1. Core 21st century work skills: There are 11 important skills that 21st century citizens need in order to develop cultural competencies and social skills to be active contributors in the digital age (Jenkins, 2009, p. 4). These include:
1. Play: The capacity to experiment with surroundings as a form of problem solving
2. Performance: The ability to adopt alternative identities for the purpose of improvisation and discovery.
3. Simulation: The ability to interpret and construct dynamic models of real-world processes.
4. Appropriation: The ability to meaningfully sample and remix media content.
5. Multitasking: The ability to scan the environment and shift focus onto salient details.
6. Distributed cognition: The ability to interact meaningfully with tools that expand mental capacities.
7. Collective intelligence: The ability to pool knowledge and compare notes with others towards a common goal.
8. Judgment: The ability to evaluate the reliability and credibility of different information sources.
9. Transmedia navigation: The ability to follow the flow of stories and information across multiple modalities.
10. Networking: The ability search for, synthesize, and disseminate information.
11. Negotiation: The ability to travel across diverse communities, discerning and respecting multiple perspectives, and respecting multiple perspectives, and grasping and following alternatives.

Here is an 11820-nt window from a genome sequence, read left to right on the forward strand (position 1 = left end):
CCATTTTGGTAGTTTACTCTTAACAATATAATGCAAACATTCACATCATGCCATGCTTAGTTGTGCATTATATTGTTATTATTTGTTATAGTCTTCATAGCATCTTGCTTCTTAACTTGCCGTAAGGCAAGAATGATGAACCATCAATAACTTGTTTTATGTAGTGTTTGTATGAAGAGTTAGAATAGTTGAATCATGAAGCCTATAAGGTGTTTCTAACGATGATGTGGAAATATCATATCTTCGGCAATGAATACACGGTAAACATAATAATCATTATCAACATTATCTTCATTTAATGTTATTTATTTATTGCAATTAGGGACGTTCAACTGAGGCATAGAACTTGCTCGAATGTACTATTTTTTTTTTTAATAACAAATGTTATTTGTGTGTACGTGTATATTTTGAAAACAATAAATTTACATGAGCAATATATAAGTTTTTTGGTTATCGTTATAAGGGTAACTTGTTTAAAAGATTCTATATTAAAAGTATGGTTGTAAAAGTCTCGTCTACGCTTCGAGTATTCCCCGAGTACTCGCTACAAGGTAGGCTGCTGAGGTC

As student affairs professionals, consider which of these are most important for your respective area. Arguments can be made for how important each of these skills are. Ultimately though, the more our co-curricular programs and services can teach these skills, the more salient our impact will be.
2. Moving Pictures, With Sound: While I already have written about how to incorporate video into your various trainings, we must also need to consider how the use of video can help student affairs professionals deliver and showcase programs and services. Whether its how we tell our story, fundraise for class gifts, or advertise events, we should use video in creative ways whenever we can.
3. Presentation Swagger & Style: I also believe that we need to “up” our presentation swagger (and style.) We should move away from using text-heavy, bulleted powerpoint presentations to ones that include meaningful images and text that compliment the knowledge base of the presenter. If you missed my conversation this summer with Paul Gordon Brown from Boston College and Courtney O’Connell from Equalman Studios on “Building Innovative Slidedecks“, check it out, along with books such as “Presentation Zen“, “Slide-ology“, and “Resonate: Presentations that Transform Audiences.” Finally, if you have a MAC, switch to “Keynote”… it just blows PowerPoint out of the water
The digital age has spawned a participatory culture that our students are deeply a part of (Jenkins, 2009). To connect with this generation of students, we must continue to find ways to use technology that will enable us to deliver the co-curricular experience in new and innovate ways. Technology is no longer an addition to our work… it is an important partner.
How do you use technology and communicate using social media in your student affairs work? How has it helped or hindered your work?
Bowen, W.G. (2013). Higher Education in the Digital Age. Princeton, NJ: Princeton University Press.
Jenkins, H. (2009). Confronting the challenges of participatory culture: Media education for the 21st century. Cambridge, MA: The MIT Press.
Selingo, J. (2013). College unbound. The future of higher education and what it means for students. New York, NY: Houghton Mifflin.